Covid-19

‘My partner’s being punished because I’m a doctor’

Shared custody of children between separated parents has become a flash point under pandemic lockdown rules, Teuila Fuatai reports. 

An Auckland doctor and her partner have been forcibly separated from their five-year-old son for the lockdown, in breach of a court-mandated 50/50 custody arrangement. 

The boy’s parents split three years ago. He usually spends every other week with his father Peter and his father's partner Angela*. 

When the lockdown was announced, the couple were informed by the boy’s mother he would remain at her house for the four-week period, citing Angela’s hospital job as a significant risk. A flurry of communication between the parents and their lawyers prior to the Friday deadline, including a letter from Angela’s District Health Board employer stating there had been “no recommendation” for her to self-isolate, did not resolve the situation. 

The exchange occurred as Principal Family Court Judge Jacquelyn Moran issued her own statement on shared-care arrangements. Moran requested parents refrain from using the state of emergency to their advantage. 

“This global pandemic should not be seen as an opportunity for parents to unilaterally change established care arrangements without cause or otherwise behave in a manner inconsistent with the child’s best interests or the court-ordered care arrangements,” Moran said. 

Angela, whose specialty does not involve her working with probable or confirmed Covid-19 patients, said a litany of information showing she was not on the “frontline” had failed to make any difference. 

Peter: “We’ve had to get the DHB involved, the DHB's lawyers involved, my lawyers, and just everyone, to prove to her that [Angela] is no more at risk to my son than people going to the grocery store right now.”

Despite that, the lockdown deadline and the pre-arranged exchange time for the boy passed without him being returned to his father’s care. Strict court processes in place for the lockdown also mean Peter and Angela have no obvious legal avenue to rectify what is effectively a breach of the law, and obtain care of his five-year-old. 

They are among a number of couples known to Newsroom whose essential service jobs have been cited as justification by former partners breaking custody and contact arrangements during the lockdown. 

Currently, the Family Court is only taking urgent and priority matters. These are cases where there are immediate safety and welfare concerns, and the uplift of a child – often with police involvement – may be warranted. The new rules were implemented for lockdown, and have severely reduced the number of active matters in the court.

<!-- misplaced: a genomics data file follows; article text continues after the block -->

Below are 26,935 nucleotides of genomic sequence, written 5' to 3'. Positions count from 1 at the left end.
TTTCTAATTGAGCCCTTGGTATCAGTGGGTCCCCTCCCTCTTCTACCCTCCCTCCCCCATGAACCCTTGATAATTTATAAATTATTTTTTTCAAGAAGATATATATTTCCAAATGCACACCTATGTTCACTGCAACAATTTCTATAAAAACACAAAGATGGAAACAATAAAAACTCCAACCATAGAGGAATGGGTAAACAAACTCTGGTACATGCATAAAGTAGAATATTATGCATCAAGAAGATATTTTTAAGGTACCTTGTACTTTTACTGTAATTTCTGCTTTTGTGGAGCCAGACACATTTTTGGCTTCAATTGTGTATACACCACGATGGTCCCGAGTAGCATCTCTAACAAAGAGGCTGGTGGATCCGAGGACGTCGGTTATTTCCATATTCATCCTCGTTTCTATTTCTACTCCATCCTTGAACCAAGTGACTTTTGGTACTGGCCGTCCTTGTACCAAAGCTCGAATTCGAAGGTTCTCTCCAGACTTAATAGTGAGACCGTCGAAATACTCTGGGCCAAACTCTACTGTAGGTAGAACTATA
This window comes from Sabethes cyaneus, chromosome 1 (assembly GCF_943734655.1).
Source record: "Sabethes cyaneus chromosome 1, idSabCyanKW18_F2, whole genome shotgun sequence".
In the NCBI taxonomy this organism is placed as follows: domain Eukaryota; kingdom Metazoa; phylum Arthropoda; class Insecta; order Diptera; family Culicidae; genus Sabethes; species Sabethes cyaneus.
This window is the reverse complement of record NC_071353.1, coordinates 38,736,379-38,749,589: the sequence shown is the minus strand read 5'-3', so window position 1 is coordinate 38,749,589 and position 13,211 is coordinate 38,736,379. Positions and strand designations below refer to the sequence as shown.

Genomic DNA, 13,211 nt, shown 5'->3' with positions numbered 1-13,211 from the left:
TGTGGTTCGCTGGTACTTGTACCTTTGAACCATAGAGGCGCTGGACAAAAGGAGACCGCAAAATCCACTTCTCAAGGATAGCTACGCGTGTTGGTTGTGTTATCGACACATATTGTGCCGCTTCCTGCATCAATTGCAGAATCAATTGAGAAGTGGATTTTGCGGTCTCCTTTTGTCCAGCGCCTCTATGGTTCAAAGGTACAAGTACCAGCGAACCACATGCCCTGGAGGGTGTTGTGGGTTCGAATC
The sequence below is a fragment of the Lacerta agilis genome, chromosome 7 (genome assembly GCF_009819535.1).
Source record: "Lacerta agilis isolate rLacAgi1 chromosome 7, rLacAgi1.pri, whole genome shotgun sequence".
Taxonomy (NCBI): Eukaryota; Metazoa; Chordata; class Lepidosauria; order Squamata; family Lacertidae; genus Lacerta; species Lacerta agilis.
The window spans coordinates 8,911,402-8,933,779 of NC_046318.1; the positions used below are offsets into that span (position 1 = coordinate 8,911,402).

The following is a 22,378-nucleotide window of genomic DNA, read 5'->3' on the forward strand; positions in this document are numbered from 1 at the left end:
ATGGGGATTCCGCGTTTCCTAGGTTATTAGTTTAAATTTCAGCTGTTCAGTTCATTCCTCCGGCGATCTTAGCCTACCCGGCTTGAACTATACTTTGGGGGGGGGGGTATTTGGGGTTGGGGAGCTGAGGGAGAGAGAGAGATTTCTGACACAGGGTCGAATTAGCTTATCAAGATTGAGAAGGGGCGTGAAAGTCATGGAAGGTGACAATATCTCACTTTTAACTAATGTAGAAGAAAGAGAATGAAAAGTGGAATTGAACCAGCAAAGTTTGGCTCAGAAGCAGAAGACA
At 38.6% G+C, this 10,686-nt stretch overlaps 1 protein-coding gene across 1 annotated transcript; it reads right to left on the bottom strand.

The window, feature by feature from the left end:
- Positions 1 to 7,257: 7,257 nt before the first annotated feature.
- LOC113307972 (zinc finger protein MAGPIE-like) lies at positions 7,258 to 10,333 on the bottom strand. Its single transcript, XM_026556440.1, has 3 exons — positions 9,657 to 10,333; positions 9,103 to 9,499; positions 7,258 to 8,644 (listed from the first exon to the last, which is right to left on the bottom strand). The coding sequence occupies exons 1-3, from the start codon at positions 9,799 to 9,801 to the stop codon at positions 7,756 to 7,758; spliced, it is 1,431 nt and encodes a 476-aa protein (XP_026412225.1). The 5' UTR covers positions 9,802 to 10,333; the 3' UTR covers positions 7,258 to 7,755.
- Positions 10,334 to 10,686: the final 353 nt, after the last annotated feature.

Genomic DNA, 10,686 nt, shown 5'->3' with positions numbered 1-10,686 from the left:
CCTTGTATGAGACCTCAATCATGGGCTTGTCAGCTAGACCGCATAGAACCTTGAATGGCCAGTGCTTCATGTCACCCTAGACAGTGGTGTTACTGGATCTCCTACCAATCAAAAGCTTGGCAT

Peter says the situation has been “incredibly frustrating”. While he had access to his son through video calling, he believes his former partner was exploiting the lockdown to break their normal parenting arrangement. He understands why his family’s situation is not urgent, but raises concerns around prolonged enabling of cases like his through the lockdown. 

“As difficult as my situation is, I believe my son is relatively safe,” he says. 

He is not in danger and is being cared for in a safe home, he says. 

“But, also I feel completely helpless - although someone is directly breaking the law, I can’t do anything about it because there’s nobody to enforce,” he says.

Angela says the situation highlighted what happened when people refused to listen to accurate information and panicked. 

“I have nowhere else to go. My parents are elderly – I can’t stay with them. The DHB can only provide accommodation to workers who are high-risk, [not] workers like me, who are just propping up the rest of the hospital.

“I just think it’s really unfair to punish those of us who are going to work every day, trying to do our best to help the country during this time. My partner’s being punished because I’m a doctor – and that shouldn’t happen ever, whether it’s a pandemic or not. No one should be punished because their partner is trying to save lives.”

The couple were also realistic about what could happen. However, that did not justify breaking their five-year-old’s current living arrangements, they say. 

“The situation outside of the hospital may change,” Angela says. “There may be a huge spike [in cases] and community transmission, and our hospitals could get overloaded, and our frontlines might be depleted and I might need to step in. That is one of the contingency plans. 

“And if I became a high-risk worker, then obviously I would be separated,” she says. "But that hasn’t happened here.”

* Pseudonyms have been used to ensure anonymity.

*Made with the support of NZ-On-Air*

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